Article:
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UPDATED: House votes down “Rohee bills”

Minister of Home Affairs Clement Rohee

The National Assembly has voted down four bills which appeared before the House in the name of Home Affairs Minister Clement Rohee with the opposition maintaining they will not support bills in the minister’s name.

The bills voted down were the Evidence (Amendment) Bill 2013; Motor Vehicles and Road Traffic (Amendment) Bill 2013; Fire Service (Change of Name) Bill 2013; and the Police (Change of Name) Bill 2013.

The APNU and AFC voted against motions for the second reading of all four bills without contributing to the debates after they were moved by Rohee.

Speaking to reporters afterward opposition leader David Granger said the move was in keeping with the position they had adopted since last year to vote against bills brought by Rohee as home minister. The parties had said they had no confidence in Rohee in that post and had sought his removal by way of a no confidence motion.

The bills which were voted down cannot be returned to the House in this 10th Parliament.

A defiant Rohee declared that the government would return with the bills even if they had to wait until after the next elections which are constitutionally due no later than 2016.

Evidence (Amendment) Bill

The Evidence (Amendment) Bill sought to expand the range of documents that could be admitted as evidence. It also provides for an analyst, either from the Guyana Police Force or any other qualified individual, without taking away the right of the accused or the court to test the reliability of the report or certificate presented by the said analyst.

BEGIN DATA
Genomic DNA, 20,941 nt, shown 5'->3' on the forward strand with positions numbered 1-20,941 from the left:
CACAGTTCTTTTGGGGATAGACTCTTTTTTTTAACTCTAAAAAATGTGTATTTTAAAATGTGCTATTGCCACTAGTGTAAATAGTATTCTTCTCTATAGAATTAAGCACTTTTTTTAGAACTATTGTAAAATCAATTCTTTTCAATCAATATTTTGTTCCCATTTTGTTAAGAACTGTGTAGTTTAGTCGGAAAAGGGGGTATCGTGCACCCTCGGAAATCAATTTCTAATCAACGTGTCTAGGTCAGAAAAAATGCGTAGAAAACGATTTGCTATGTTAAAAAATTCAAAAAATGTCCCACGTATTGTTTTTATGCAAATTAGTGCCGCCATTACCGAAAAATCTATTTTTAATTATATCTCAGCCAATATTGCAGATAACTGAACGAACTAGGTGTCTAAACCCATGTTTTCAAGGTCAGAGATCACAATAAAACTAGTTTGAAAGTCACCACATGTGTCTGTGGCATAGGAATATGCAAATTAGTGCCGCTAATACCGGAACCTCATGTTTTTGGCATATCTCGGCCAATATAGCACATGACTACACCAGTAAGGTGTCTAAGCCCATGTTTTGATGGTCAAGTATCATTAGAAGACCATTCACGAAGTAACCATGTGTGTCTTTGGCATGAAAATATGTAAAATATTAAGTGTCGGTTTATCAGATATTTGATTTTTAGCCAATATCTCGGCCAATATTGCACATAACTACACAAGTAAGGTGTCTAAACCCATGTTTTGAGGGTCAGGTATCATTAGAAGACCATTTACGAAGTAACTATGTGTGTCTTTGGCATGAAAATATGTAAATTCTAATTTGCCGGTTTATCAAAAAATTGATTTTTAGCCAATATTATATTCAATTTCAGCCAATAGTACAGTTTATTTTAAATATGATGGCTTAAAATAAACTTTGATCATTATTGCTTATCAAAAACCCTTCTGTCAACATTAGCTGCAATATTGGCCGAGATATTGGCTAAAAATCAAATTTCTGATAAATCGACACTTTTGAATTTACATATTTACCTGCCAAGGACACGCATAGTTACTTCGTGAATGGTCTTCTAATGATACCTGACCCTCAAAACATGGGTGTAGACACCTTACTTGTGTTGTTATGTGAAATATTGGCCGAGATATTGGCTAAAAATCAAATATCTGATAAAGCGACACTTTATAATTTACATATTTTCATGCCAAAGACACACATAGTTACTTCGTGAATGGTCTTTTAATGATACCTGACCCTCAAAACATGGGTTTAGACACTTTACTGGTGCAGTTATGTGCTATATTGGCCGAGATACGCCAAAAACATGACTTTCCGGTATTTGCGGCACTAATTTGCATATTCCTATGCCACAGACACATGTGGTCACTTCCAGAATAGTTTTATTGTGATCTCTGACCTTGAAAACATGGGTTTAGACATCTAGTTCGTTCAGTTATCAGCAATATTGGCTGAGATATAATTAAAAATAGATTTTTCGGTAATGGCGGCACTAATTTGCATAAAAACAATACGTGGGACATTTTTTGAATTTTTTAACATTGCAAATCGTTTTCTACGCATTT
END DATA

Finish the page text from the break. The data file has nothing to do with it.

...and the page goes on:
Currently, the legislative provision under section 43 of the Evidence Act, allows certain specific reports compiled by experts to be used in court without the need for an analyst to be present in court to give evidence.

These include post-mortem reports (prepared by the pathologist), medical certificates (prepared by registered medical practitioners) and the report of the analyst who tests for narcotics.

Road Traffic (Amendment) Bill

This bill sought to address the issue of a motor vehicle used in the commission of a crime and according to the minister, was designed to block all possible loopholes in the law that were being used to prevent a perpetrator who use a vehicle in the commission of a crime, from facing the full brunt of the law.

Rohee said many times determining ownership of a vehicle impounded in connection with a crime was tricky and the new bill set out clearly the procedure for determining ownership.

The bill also tightened the change of ownership process, setting out new steps that would have had to be followed.

Additionally, the bill would have also provided for the creation of a demerit point system whereby apart from fines and imprisonment, a person who used a vehicle in the commission of a crime would have been disqualified for a period of two years from holding or obtaining a driver’s licence.

Fire Service (Change of Name) Bill

This bill was aimed at restoring the ambulance/rescue aspect to the Guyana Fire Service (GFS). The House heard that it was removed in the late 1970s as a result of the country’s financial woes.

Police (Change of Name) Bill 2013.

This bill sought to change the name of the Guyana Police Force to the Guyana Police Service and according to the minister was in keeping with the practice further afield. He noted that the name change, along with a menu of institutional changes including civilian oversight, was aimed at boosting the professionalism of the body.